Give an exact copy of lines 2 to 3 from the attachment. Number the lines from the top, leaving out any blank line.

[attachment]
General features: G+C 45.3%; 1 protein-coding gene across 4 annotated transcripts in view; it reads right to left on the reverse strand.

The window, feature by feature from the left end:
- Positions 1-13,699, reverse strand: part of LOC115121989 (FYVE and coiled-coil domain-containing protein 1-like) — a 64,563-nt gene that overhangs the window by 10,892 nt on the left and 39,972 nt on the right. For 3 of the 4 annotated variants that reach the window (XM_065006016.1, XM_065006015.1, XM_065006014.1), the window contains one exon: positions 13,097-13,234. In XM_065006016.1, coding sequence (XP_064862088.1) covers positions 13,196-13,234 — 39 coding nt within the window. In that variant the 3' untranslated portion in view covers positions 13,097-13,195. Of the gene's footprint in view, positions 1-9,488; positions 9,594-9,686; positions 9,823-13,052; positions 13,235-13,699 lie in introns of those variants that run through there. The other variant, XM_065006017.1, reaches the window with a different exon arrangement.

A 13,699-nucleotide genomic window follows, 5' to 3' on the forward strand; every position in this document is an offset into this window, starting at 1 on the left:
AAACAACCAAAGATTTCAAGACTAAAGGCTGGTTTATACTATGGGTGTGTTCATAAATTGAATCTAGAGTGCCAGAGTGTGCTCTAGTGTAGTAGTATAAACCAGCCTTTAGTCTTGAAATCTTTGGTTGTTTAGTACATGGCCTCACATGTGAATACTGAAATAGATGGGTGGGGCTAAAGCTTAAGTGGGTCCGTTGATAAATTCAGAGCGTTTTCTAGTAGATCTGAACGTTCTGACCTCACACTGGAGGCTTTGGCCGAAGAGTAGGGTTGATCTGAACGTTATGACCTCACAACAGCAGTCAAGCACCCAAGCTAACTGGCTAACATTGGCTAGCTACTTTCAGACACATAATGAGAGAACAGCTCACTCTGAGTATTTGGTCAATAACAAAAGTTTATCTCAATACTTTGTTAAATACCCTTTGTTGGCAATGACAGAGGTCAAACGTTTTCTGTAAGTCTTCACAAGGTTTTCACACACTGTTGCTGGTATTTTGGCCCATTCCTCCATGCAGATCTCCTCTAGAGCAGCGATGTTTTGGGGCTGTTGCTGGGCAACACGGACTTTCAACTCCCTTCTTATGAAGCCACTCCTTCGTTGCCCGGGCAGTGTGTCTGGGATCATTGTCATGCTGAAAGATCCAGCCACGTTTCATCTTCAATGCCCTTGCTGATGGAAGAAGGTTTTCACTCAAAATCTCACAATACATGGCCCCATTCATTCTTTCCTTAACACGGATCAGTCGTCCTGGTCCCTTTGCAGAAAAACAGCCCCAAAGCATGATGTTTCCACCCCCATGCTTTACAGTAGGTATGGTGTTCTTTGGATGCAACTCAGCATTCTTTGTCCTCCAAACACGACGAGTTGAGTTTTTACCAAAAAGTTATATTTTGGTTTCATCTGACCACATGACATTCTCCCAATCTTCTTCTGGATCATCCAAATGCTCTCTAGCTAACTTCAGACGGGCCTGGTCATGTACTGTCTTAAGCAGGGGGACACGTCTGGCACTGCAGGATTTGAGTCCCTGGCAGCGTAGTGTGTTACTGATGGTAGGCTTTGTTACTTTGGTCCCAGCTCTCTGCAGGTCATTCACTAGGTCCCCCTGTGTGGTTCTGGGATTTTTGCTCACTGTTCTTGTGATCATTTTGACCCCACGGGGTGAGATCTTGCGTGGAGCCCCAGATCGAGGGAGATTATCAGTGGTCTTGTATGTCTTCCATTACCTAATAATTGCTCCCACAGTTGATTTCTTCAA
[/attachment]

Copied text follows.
The window, feature by feature from the left end:
- Positions 1-13,699, reverse strand: part of LOC115121989 (FYVE and coiled-coil domain-containing protein 1-like) — a 64,563-nt gene that overhangs the window by 10,892 nt on the left and 39,972 nt on the right. For 3 of the 4 annotated variants that reach the window (XM_065006016.1, XM_065006015.1, XM_065006014.1), the window contains one exon: positions 13,097-13,234. In XM_065006016.1, coding sequence (XP_064862088.1) covers positions 13,196-13,234 — 39 coding nt within the window. In that variant the 3' untranslated portion in view covers positions 13,097-13,195. Of the gene's footprint in view, positions 1-9,488; positions 9,594-9,686; positions 9,823-13,052; positions 13,235-13,699 lie in introns of those variants that run through there. The other variant, XM_065006017.1, reaches the window with a different exon arrangement.